Biotech is going through quite a rough patch right now. For 2 years, practically anyone with a decent resume and some half-baked ideas on biotech could start a company and get it funded. The pandemic made it easy in many ways to pull off an IPO, with traditional road shows shut down in exchange for a series of quick Zoom meetings. Generalist investors flocked as the numbers raised soared into the stratosphere.

Martin Shkreli (Dennis Van Tine/MediaPunch/IPX)

In­fa­mous biotech ex­ec Mar­tin Shkre­li gets out of prison, hits the street

Martin Shkreli, the infamous biotech CEO who made headlines for his jeering assault on a legion of critics in and out of Congress, is back on the streets after 4 years inside a federal penitentiary.

Shkreli’s attorney put out a statement Wednesday afternoon saying that the “pharma bro” had been transferred to a halfway house in New York with a few more months to go under federal custody, slated to end September 14. Attorney Benjamin Brafman acknowledged the release and vowed that he and Shkreli are keeping quiet.

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De­spite fed­er­al ef­forts to di­ver­si­fy clin­i­cal tri­als, progress re­mains 'stag­nan­t' — re­port

While calls to diversify clinical trials have grown louder in recent years — gaining support from federal agencies such as the FDA and NIH — progress has largely stalled, according to a new report from the National Academies of Sciences, Engineering and Medicine.

Swaths of patients in racial and ethnic minority groups, as well as LGBTQIA+, pregnant and older adult populations continue to be left out of clinical trials. While some advances have been made in the last 30 years — women now account for roughly half of clinical trial participants — growth in other areas remains stagnant, according to the report, which was mandated by Congress and sponsored by the NIH.

Paul Chaplin, Bavarian Nordic president and CEO

Bavar­i­an Nordic se­cures BAR­DA con­tract for small­pox vac­cine

It seems that smallpox vaccination production is weighing on the mind of the US government. And manufacturer Bavarian Nordic is the latest company to benefit.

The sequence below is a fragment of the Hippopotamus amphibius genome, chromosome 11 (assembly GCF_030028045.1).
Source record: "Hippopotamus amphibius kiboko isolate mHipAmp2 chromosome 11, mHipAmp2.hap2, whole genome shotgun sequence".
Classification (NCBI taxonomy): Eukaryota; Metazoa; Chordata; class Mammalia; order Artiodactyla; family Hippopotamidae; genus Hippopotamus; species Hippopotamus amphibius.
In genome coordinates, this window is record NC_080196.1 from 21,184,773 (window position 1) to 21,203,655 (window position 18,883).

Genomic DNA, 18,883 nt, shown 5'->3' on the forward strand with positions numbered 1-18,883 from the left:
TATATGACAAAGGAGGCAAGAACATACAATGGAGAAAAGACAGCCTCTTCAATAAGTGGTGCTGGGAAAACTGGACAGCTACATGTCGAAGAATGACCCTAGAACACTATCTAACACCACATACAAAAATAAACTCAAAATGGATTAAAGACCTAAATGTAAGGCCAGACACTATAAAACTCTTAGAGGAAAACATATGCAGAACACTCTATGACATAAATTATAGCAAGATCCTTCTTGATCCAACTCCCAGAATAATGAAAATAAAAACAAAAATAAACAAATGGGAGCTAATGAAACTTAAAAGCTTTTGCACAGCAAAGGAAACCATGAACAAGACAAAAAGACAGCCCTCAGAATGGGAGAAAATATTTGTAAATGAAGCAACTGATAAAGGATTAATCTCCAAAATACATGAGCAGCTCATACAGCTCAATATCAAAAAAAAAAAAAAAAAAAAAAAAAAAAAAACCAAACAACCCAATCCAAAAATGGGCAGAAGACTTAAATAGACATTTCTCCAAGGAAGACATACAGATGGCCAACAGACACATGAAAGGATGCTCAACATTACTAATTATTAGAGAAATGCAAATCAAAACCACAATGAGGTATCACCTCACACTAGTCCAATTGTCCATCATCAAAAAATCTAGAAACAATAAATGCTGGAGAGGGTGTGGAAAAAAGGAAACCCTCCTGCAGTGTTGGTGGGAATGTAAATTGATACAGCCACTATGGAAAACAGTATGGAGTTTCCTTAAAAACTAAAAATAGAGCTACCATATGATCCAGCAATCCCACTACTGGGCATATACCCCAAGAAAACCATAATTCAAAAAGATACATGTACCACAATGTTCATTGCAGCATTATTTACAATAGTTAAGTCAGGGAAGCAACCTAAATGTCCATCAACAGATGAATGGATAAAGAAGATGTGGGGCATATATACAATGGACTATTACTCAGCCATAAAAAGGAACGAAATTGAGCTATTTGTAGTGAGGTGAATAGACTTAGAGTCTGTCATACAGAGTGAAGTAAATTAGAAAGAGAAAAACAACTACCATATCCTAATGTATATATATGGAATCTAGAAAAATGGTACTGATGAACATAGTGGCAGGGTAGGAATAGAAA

Just a few days after Emergent, a company that has made government contracts its lifeblood, acquired the exclusive rights to Tembexa from Chimerix, with a $225 million cash payment and an expected BARDA contract, the agency has offered a contract for smallpox vaccine production.

Frank Pallone (D-NJ), House Energy and Commerce Committee chair (Kevin Dietsch/Pool via AP Images)

House com­mit­tee unan­i­mous­ly ad­vances FDA user fee leg­is­la­tion with ac­cel­er­at­ed ap­proval tweaks

The House Energy and Commerce Committee on Wednesday offered a rare show of bipartisan support for a bill that would provide the FDA with user fees for the next five years.

The committee voted 55-0 to advance the quinquennial user fee bill to the full House floor, which if approved, will allow the FDA to use biopharma funds to hire new reviewers, and hit new marks as outlined in the user fee deals that the FDA and biopharma companies forged over the past several years.

Lina Khan, FTC chair (Saul Loeb/Pool via AP)

New FTC com­mis­sion­er could turn the tide for an in­ves­ti­ga­tion in­to PBMs

The Senate last week voted along party lines, 51-50, with Vice President Kamala Harris casting the tie-breaker, to make President Biden appointee Alvaro Bedoya the deciding vote on a split 2-2 Federal Trade Commission.

The addition of Bedoya to the FTC could not only spell more trouble for biopharma M&A activity, as he may align with his Democrat partners to break the FTC ties, but it may also mean that FTC Chair Lina Khan has what she needs to move forward on a study around the pharma middlemen known as pharmacy benefit managers.

Henrietta Lacks

UP­DAT­ED: Fed­er­al judge weighs mo­tion to dis­miss HeLa law­suit against Ther­mo Fish­er

The story of Henrietta Lacks’ immortal cell line and her family’s fight for justice caught the attention of national media outlets and Hollywood years ago. Now, the case faces an uncertain fate as a Baltimore federal judge considers tossing the case.

After a hearing on Tuesday, Judge Deborah Boardman is weighing Thermo Fisher’s motion to dismiss the claims against it on the grounds that the statute of limitations has passed, and the continuing harm doctrine does not apply. Boardman is grappling with the “extraordinarily unique facts” of the case, according to Maryland Matters, which first reported the news.